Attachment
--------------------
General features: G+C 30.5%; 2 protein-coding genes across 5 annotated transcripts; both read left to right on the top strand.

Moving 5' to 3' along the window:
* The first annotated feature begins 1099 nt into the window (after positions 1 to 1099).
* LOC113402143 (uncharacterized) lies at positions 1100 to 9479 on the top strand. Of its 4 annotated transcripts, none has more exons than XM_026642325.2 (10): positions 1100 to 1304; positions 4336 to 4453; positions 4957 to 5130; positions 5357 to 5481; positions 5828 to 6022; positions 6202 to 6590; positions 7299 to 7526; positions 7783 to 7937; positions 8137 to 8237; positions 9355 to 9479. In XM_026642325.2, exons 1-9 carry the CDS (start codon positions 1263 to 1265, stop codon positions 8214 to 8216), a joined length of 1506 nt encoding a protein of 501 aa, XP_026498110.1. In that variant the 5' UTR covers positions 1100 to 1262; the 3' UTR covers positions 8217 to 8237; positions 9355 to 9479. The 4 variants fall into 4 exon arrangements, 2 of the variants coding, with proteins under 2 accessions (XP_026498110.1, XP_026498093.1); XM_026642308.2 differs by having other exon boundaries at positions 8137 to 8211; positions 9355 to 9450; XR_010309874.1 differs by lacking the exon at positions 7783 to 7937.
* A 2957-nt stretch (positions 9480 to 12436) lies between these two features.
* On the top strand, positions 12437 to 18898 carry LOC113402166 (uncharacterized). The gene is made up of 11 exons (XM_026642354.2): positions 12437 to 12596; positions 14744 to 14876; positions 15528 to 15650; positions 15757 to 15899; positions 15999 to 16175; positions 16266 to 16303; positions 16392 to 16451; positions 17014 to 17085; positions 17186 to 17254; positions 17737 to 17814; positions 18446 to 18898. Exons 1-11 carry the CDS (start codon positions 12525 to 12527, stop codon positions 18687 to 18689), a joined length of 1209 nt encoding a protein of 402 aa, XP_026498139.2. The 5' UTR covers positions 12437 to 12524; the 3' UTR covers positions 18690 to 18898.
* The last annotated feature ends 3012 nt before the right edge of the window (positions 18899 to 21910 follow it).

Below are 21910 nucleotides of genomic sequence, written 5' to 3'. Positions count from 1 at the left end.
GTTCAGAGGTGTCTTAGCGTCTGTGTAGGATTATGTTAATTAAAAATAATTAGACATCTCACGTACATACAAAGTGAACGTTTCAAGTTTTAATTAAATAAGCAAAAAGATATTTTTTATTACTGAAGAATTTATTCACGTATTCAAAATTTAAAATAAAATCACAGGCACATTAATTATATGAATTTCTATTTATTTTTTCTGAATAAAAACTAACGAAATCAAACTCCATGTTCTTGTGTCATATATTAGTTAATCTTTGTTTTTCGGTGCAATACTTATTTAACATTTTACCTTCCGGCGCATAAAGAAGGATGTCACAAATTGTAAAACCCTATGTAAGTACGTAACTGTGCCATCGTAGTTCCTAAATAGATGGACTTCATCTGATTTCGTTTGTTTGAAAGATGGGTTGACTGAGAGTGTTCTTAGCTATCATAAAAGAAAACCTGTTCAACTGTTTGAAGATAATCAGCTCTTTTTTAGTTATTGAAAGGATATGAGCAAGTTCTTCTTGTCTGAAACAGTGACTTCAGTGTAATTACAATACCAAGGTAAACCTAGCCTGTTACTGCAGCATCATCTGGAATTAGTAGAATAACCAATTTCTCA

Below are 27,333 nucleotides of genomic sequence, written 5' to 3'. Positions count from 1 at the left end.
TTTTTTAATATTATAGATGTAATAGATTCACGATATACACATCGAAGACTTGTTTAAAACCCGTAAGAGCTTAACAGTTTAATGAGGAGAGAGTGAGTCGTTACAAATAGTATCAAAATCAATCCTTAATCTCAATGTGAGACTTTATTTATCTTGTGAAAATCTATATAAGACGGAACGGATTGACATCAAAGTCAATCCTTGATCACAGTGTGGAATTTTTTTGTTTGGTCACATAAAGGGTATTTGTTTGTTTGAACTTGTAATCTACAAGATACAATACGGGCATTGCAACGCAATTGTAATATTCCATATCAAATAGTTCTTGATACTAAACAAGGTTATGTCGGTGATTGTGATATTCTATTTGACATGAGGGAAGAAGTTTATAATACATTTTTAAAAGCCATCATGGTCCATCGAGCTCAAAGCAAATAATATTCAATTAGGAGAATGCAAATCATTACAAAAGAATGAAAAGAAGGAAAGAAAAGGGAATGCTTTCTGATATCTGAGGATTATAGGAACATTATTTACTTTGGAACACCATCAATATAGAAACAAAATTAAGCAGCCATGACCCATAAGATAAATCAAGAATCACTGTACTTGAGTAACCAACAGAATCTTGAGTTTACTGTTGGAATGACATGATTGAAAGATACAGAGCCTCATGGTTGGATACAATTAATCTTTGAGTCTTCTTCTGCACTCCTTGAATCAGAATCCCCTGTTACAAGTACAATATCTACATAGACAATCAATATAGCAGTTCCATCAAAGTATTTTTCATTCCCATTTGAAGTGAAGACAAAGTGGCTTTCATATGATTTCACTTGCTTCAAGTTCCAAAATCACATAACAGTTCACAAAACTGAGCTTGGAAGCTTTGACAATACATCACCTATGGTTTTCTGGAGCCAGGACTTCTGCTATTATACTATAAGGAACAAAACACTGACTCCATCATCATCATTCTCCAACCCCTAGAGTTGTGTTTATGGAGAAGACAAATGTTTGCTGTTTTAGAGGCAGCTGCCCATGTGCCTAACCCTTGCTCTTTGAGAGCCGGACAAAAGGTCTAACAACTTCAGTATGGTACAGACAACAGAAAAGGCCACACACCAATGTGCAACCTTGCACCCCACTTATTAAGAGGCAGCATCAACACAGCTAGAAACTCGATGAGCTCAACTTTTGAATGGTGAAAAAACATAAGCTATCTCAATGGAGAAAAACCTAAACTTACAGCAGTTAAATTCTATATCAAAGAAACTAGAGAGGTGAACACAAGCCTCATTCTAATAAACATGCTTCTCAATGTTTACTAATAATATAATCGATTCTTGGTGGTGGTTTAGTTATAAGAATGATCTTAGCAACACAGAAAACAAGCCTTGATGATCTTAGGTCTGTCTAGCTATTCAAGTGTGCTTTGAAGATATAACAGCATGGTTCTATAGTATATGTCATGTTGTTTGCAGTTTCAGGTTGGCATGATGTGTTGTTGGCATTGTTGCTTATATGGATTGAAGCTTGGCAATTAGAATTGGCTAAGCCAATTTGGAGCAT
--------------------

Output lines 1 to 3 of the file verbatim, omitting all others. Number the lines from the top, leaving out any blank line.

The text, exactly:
General features: G+C 30.5%; 2 protein-coding genes across 5 annotated transcripts; both read left to right on the top strand.

Moving 5' to 3' along the window:
* The first annotated feature begins 1099 nt into the window (after positions 1 to 1099).